AEM 6000 ready to build

Hello everybody,

my bunch of PCBs arrived from PCBWay, and i am strarting now to build up the amplifiers. Thanks again for that wonderful design to Suzy Jackson.

So, what are the hints and tricks to make this beautiful amps successfully work.All parts (Melfs, capacitors, SMD transistors, driver and powe transistors are already available. The pcbs are double layers with 2 oz (70µ) copper. As far as i know, Suzy uses 3 oz PCBs.

Any comments to that project???

Best regards

Gunni
 
1st picture of unequipped board

hi,

this is the first shot from front and backside of the unequipped AEM-6000 boards.

i 'm really interested how this amps will perform.

BR
 

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Buna seara Alexandru,

nice to get with you in contact here. i read a lot about your designs and brilliant work here. It's a real pleasure to get with you in contact.

As i saw on the picture, you built already this amplifier. What's your experience with that nice amp.How do you estimate the quality of that design. Are there any tricks (Parts, type of parts. changes in equipment) to get the maximum quality out of that design.

My plan is a dual mono design with about 2x40 AC toroid transformers.

Multumim si la revedere

Günther
 
Hi Gunther ,
What can I say , thanks for those kind words addressed to me , and about the boards ,they are with dust right now . They was never functional (lake of time ) ,maybe in the future. I think they will perform nice ,without any problems .
You must pay attention to rectifier bridge to be selected correctly ,something like 36A and voltage over 100V or so and heat sink for drivers and final transistors.
I wish you success .
Regards ,Alex
 

fannaticc

Member
2011-09-20 3:52 am
And what about the input transistor? Anybody knows a substitute for this transistor, reading the datasheet this transistor was discontinued. Any store dont have this transistor in stock, and i really would like to make one of this fantastic amplifier. Please help me!
 
And what about the input transistor? Anybody knows a substitute for this transistor, reading the datasheet this transistor was discontinued. Any store dont have this transistor in stock, and i really would like to make one of this fantastic amplifier. Please help me!
Hi fannatic,

sorry for the late answer. If you talk about the Fet input transistors, i can send you a positve reply, They are still available as SST404 from Calogic.
https://www.google.de/url?sa=t&rct=..._A.pdf&usg=AFQjCNFO1U0wGCMwc4U2IK4VY4QZx7rWDA.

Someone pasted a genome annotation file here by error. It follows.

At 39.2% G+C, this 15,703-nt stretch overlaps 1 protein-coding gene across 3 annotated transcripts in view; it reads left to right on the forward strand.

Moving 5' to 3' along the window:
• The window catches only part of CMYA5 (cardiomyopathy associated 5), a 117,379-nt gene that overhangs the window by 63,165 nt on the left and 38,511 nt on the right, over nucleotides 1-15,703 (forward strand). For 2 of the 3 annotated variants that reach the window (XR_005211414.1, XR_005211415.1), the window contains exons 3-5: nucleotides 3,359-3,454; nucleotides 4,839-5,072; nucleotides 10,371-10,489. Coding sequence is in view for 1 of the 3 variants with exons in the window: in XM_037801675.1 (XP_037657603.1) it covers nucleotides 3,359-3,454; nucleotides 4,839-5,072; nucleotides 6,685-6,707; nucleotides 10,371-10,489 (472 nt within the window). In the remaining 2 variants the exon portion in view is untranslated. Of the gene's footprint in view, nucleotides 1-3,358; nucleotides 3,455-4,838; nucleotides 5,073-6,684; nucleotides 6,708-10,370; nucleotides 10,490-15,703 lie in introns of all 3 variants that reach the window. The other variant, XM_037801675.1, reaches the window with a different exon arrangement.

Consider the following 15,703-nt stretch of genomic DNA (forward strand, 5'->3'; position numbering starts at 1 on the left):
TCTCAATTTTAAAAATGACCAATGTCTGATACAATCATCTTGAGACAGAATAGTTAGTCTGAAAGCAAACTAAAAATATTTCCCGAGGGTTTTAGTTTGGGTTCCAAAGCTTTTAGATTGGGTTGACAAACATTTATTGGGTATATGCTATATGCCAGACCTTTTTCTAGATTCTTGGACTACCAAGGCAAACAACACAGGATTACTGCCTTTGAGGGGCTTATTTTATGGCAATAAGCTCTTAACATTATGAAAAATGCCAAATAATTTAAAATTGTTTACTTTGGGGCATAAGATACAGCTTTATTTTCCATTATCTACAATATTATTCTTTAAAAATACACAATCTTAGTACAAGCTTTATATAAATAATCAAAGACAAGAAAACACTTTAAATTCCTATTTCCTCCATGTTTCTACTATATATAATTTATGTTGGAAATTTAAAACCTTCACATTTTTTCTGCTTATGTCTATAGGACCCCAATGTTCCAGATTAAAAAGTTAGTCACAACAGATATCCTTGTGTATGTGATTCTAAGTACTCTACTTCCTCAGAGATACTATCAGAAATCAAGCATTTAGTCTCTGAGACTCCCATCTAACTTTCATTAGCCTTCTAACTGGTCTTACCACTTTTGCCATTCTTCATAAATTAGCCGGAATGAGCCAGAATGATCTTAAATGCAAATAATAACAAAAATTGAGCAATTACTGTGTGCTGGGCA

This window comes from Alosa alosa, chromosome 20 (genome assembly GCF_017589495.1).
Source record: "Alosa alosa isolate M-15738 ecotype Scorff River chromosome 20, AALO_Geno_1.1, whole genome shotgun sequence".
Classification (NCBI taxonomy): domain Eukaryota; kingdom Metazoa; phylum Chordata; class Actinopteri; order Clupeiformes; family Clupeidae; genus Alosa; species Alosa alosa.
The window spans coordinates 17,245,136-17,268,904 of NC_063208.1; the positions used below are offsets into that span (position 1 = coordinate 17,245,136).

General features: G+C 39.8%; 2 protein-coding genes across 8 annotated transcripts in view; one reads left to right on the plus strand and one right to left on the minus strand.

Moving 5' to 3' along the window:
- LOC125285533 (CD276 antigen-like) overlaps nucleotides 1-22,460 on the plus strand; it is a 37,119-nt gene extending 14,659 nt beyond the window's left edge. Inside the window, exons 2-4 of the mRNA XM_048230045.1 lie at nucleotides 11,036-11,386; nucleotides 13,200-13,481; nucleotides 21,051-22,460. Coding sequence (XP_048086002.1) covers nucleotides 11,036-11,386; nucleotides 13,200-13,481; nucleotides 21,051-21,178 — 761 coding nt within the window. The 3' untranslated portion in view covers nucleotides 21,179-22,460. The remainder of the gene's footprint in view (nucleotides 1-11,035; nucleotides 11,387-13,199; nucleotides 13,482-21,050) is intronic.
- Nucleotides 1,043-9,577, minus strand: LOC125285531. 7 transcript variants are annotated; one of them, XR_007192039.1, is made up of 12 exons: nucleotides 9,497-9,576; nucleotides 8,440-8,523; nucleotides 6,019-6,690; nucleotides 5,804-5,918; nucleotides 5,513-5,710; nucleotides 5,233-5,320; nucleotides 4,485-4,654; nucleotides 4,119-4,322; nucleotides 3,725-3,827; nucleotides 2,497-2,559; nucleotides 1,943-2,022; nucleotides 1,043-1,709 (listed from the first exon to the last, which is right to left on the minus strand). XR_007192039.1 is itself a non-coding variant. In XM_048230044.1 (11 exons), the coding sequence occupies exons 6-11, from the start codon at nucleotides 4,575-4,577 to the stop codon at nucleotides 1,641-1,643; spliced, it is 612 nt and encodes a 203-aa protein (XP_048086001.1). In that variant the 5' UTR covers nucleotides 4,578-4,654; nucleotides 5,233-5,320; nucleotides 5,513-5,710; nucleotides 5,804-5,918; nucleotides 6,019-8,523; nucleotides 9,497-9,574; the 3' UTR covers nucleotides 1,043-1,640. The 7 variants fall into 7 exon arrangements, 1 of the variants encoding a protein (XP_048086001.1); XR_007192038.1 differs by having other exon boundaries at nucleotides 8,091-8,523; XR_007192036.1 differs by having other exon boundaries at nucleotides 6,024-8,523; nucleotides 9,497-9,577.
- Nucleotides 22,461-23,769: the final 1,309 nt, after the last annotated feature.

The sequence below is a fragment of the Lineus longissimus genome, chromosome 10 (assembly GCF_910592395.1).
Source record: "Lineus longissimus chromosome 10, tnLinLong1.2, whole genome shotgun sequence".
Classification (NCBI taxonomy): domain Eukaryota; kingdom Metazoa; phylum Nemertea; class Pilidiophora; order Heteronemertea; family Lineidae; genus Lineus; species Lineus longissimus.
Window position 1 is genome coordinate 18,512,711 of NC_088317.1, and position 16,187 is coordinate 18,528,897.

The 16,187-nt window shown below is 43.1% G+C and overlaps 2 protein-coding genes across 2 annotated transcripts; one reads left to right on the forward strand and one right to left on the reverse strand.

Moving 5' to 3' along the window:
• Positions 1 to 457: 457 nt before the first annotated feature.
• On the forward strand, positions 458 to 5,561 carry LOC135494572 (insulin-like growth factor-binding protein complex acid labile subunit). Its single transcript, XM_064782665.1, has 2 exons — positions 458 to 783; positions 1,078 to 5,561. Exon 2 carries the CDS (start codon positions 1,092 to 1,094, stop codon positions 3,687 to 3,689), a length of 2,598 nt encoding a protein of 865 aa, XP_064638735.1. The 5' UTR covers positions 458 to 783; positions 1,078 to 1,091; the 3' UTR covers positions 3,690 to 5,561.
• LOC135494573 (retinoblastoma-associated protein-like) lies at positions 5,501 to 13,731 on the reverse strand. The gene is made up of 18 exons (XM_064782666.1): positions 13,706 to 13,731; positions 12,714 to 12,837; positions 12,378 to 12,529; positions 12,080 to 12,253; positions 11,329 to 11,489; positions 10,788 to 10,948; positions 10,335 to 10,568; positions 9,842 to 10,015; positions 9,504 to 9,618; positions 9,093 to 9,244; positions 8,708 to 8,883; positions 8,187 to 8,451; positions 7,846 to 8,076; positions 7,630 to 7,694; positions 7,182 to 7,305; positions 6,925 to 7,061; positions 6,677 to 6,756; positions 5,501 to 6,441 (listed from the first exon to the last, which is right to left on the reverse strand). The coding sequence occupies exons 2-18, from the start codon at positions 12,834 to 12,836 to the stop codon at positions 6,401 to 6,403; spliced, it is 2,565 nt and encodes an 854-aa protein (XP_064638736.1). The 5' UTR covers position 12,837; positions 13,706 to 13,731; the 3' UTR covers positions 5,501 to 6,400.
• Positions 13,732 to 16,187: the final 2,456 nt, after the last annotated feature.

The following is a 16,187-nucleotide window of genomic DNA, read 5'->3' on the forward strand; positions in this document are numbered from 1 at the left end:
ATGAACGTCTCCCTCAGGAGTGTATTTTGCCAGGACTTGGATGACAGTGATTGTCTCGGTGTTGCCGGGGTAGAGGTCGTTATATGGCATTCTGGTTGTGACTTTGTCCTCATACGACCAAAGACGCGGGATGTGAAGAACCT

i got them here in Germany for about €8 per piece.

Best regards
Günni
 

fannaticc

Member
2011-09-20 3:52 am
Sorry for the late answer to. I bought an equivalent transistor of the sst404. I found the original project transistor. I hope this model works fine in the Suzy modificated project. the number is ECG461/EXR461/2N5546 the price was so good.
US $ 6.95 per unit plus the transport.
the transport to Brazil was so complicated and expensive. Just the shipment was US $9.70

Thanks for your assistence!
 

fannaticc

Member
2011-09-20 3:52 am
hello my friends, i'm now ready to assemble my own AEM6000, but in the schematic exist 2 trimpots and no reference about how it`s adjusted.
Anyone have any idea about the parameter to adjust this trimpots?

In the original schematic, i found the adjust of the second trimpos, it`s the most close to the output MOSFETs, but anything about the input trimpot. Even so, that value would only be useful if I were building it based on the original scheme, and I'm following the Suzy Jackson project.

Anybody can help me?


Thanks in advance.
 
Hi

the first trimpot RV1 should have a value of 20kOhm according the BOM. Before mounting it should be adjusted to center value (about 10kOhm). With the trimmpot you can adjust the symmetry of the input differential amplifier to 0 mV at the output. The second trimpot RV2 is for adjusting the bias for the output FETs. I dont know exactly, what Suzy suggested, but 100 mA-120 mA per output FET is a good value.

Best regards
Gunni
 
I have the schematics and pcb plans of the original aem6000 designed by Dave Tilbrook. I do not know what Suzy changed in this design. I see that she replaced through hole components with smds, which I don't like but times are changing.

Attached is the original aem 6000 diagram.

cheers,
 

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A couple of points:

1. Wayback machine is your friend.

2. I like mica caps, but NPO ceramics are just as good for the low value stuff.

3. I built mine with MELF resistors, but 1206s will work also.

4. Future electronics sells the SST404s (yay!)

5. I've had some weirdness with slow power-on due to increasing the resistors in series with the power supply for the first stage to 22R, causing big horrid DS offsets. I cured them by chucking in a pair of links in place of the resistors.